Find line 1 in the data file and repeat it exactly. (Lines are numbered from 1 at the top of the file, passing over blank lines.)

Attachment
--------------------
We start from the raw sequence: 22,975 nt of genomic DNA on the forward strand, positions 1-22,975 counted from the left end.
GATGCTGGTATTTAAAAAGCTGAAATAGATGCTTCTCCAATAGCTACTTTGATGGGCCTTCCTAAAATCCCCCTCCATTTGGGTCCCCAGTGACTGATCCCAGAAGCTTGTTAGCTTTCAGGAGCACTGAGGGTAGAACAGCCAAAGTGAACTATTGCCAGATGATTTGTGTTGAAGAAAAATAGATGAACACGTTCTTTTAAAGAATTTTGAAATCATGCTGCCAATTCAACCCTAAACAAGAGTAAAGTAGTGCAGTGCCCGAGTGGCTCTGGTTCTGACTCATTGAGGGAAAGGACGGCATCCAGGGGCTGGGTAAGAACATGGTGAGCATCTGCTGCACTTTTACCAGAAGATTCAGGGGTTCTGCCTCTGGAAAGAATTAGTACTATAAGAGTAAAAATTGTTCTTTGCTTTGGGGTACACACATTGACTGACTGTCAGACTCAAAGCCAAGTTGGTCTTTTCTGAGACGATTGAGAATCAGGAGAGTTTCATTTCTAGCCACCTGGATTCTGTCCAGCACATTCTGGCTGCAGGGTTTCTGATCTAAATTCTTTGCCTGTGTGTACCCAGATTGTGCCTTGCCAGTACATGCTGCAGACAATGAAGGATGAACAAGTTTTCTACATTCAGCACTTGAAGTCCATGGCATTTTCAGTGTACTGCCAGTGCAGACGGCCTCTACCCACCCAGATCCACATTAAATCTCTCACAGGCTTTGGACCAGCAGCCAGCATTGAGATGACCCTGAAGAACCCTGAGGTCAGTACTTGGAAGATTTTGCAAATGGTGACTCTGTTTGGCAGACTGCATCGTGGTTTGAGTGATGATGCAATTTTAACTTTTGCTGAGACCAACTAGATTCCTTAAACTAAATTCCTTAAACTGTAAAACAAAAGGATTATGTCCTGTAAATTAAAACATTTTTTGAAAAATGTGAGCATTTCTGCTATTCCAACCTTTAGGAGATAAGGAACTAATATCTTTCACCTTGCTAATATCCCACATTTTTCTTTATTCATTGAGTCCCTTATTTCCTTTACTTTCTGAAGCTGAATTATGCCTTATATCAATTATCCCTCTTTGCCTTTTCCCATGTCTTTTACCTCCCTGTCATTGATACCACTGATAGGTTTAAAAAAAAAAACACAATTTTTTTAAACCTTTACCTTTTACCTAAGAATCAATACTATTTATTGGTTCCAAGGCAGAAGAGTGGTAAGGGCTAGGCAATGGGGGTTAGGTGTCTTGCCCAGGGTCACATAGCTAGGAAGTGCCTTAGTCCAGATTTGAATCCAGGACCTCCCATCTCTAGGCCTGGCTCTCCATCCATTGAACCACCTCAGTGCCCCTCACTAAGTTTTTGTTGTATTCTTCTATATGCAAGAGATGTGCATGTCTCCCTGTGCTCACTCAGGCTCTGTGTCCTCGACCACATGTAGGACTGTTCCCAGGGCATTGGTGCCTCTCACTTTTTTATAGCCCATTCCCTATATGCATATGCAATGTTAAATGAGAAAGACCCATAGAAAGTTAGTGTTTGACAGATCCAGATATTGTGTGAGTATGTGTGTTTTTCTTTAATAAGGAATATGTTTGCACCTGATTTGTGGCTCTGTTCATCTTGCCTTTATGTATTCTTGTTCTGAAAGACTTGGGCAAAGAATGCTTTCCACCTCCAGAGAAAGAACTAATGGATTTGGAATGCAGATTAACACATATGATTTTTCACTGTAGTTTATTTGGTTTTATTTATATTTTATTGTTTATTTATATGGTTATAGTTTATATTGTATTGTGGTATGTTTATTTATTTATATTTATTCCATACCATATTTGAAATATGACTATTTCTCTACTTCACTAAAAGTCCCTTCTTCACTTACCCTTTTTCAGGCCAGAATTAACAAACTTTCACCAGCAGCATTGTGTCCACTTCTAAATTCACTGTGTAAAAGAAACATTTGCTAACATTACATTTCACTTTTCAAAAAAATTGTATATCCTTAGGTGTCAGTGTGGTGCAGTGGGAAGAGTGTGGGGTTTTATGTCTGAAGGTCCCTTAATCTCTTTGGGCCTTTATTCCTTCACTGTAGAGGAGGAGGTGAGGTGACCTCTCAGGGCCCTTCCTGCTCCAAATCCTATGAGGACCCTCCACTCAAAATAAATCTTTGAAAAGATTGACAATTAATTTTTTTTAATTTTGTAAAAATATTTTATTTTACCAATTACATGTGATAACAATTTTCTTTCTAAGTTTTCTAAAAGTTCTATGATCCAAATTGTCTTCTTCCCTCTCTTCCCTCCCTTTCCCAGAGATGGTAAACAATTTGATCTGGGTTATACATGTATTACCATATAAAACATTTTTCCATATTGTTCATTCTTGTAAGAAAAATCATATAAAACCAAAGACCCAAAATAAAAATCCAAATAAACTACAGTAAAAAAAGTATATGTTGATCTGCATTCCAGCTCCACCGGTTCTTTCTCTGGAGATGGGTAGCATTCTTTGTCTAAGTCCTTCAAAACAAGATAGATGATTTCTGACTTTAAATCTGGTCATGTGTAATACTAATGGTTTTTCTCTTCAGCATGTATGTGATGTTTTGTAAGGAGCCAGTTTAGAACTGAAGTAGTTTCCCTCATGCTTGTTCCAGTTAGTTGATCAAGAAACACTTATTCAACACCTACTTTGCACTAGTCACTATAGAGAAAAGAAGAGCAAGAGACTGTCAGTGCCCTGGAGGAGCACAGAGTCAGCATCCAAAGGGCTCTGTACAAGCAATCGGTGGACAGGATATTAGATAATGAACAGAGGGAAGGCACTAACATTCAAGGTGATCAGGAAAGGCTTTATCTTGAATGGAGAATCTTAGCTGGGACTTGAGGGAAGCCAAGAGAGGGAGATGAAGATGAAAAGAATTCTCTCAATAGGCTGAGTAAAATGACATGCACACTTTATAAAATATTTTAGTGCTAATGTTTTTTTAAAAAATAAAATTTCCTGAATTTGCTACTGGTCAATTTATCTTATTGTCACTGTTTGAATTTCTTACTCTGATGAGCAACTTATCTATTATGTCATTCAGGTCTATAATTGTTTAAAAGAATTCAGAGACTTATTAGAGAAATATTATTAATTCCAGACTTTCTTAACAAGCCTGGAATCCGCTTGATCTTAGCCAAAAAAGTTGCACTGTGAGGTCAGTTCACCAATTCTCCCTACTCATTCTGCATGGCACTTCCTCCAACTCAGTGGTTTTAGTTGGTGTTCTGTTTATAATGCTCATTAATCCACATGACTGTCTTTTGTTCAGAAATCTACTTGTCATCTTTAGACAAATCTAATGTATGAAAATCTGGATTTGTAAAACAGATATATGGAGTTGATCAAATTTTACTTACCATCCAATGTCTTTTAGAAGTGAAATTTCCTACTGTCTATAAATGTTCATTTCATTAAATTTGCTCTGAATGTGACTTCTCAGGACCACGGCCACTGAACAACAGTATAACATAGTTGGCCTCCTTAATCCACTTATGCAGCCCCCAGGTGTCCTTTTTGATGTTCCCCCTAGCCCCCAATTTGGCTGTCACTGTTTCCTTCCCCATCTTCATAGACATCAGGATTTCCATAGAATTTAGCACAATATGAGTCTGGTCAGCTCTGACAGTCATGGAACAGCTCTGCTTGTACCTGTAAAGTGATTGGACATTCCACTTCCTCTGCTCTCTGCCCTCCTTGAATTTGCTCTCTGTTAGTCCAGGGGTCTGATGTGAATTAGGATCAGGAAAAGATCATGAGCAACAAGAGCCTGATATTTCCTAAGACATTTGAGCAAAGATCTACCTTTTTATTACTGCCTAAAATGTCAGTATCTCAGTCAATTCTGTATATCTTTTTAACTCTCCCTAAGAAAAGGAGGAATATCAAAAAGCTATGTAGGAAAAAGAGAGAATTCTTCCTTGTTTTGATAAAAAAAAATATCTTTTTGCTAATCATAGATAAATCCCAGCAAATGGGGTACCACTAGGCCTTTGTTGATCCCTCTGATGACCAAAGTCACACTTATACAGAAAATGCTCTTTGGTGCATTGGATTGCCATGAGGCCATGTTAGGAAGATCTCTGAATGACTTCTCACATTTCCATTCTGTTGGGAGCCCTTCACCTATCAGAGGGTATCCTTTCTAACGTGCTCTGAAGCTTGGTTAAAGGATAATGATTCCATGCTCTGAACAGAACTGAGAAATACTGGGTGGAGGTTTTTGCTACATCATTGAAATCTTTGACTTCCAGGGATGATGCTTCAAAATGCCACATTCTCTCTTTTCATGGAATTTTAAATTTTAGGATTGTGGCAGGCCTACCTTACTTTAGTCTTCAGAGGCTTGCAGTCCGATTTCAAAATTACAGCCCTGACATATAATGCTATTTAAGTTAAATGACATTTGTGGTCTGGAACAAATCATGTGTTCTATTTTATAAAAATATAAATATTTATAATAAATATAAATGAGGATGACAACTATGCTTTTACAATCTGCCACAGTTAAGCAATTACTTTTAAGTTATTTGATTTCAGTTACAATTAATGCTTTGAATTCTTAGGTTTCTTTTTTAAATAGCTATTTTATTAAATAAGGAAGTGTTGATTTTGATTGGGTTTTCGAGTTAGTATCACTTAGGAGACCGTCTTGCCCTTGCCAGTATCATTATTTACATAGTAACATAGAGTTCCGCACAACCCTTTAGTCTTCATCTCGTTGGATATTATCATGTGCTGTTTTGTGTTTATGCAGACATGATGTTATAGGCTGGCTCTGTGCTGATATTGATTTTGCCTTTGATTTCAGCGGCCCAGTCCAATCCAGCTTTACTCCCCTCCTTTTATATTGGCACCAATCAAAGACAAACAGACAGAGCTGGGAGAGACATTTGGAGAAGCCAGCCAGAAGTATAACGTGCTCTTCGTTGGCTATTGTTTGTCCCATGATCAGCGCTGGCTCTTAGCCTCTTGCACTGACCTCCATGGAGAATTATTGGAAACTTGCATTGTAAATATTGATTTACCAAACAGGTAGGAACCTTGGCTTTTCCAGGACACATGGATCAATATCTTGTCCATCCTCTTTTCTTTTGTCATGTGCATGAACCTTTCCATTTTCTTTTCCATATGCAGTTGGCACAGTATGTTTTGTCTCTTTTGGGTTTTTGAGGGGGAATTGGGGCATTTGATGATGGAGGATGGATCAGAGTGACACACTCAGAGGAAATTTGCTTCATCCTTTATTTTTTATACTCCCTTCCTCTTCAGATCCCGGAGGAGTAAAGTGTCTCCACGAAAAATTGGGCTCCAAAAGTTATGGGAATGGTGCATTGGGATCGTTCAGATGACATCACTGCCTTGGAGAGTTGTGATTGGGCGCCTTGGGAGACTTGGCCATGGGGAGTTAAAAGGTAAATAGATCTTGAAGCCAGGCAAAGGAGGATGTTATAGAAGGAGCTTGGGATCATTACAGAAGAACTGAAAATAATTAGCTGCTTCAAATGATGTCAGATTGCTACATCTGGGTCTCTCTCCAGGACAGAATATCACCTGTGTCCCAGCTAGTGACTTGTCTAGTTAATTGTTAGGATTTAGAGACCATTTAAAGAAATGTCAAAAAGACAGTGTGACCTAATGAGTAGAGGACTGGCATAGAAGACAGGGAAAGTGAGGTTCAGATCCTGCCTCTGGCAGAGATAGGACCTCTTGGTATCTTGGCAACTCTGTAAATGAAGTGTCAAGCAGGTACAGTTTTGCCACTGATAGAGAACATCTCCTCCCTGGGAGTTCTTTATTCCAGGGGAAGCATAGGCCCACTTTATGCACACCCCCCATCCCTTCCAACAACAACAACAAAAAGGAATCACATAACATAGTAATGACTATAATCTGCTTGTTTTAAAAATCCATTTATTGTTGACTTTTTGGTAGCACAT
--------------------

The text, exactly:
We start from the raw sequence: 22,975 nt of genomic DNA on the forward strand, positions 1-22,975 counted from the left end.